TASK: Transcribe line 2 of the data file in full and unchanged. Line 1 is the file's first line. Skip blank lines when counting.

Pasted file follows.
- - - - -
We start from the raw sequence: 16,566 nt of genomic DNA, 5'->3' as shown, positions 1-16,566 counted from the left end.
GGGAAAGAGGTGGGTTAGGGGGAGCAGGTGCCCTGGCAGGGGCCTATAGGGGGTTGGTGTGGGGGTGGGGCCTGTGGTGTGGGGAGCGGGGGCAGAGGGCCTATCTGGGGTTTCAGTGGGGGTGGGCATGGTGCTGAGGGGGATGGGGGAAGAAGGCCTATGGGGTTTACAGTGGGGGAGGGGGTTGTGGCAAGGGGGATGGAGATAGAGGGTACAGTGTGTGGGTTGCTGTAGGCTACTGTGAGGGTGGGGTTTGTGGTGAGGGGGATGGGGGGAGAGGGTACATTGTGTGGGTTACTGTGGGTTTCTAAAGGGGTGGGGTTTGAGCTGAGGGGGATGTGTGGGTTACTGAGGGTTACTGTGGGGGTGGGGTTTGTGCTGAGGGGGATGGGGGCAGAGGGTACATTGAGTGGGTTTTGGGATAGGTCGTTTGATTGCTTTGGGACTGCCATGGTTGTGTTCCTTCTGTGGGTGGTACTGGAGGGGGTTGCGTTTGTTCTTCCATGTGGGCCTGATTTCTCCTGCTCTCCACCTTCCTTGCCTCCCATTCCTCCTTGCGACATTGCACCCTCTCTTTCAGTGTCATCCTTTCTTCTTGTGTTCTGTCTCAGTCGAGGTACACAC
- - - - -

GGGAAAGAGGTGGGTTAGGGGGAGCAGGTGCCCTGGCAGGGGCCTATAGGGGGTTGGTGTGGGGGTGGGGCCTGTGGTGTGGGGAGCGGGGGCAGAGGGCCTATCTGGGGTTTCAGTGGGGGTGGGCATGGTGCTGAGGGGGATGGGGGAAGAAGGCCTATGGGGTTTACAGTGGGGGAGGGGGTTGTGGCAAGGGGGATGGAGATAGAGGGTACAGTGTGTGGGTTGCTGTAGGCTACTGTGAGGGTGGGGTTTGTGGTGAGGGGGATGGGGGGAGAGGGTACATTGTGTGGGTTACTGTGGGTTTCTAAAGGGGTGGGGTTTGAGCTGAGGGGGATGTGTGGGTTACTGAGGGTTACTGTGGGGGTGGGGTTTGTGCTGAGGGGGATGGGGGCAGAGGGTACATTGAGTGGGTTTTGGGATAGGTCGTTTGATTGCTTTGGGACTGCCATGGTTGTGTTCCTTCTGTGGGTGGTACTGGAGGGGGTTGCGTTTGTTCTTCCATGTGGGCCTGATTTCTCCTGCTCTCCACCTTCCTTGCCTCCCATTCCTCCTTGCGACATTGCACCCTCTCTTTCAGTGTCATCCTTTCTTCTTGTGTTCTGTCTCAGTCGAGGTACACAC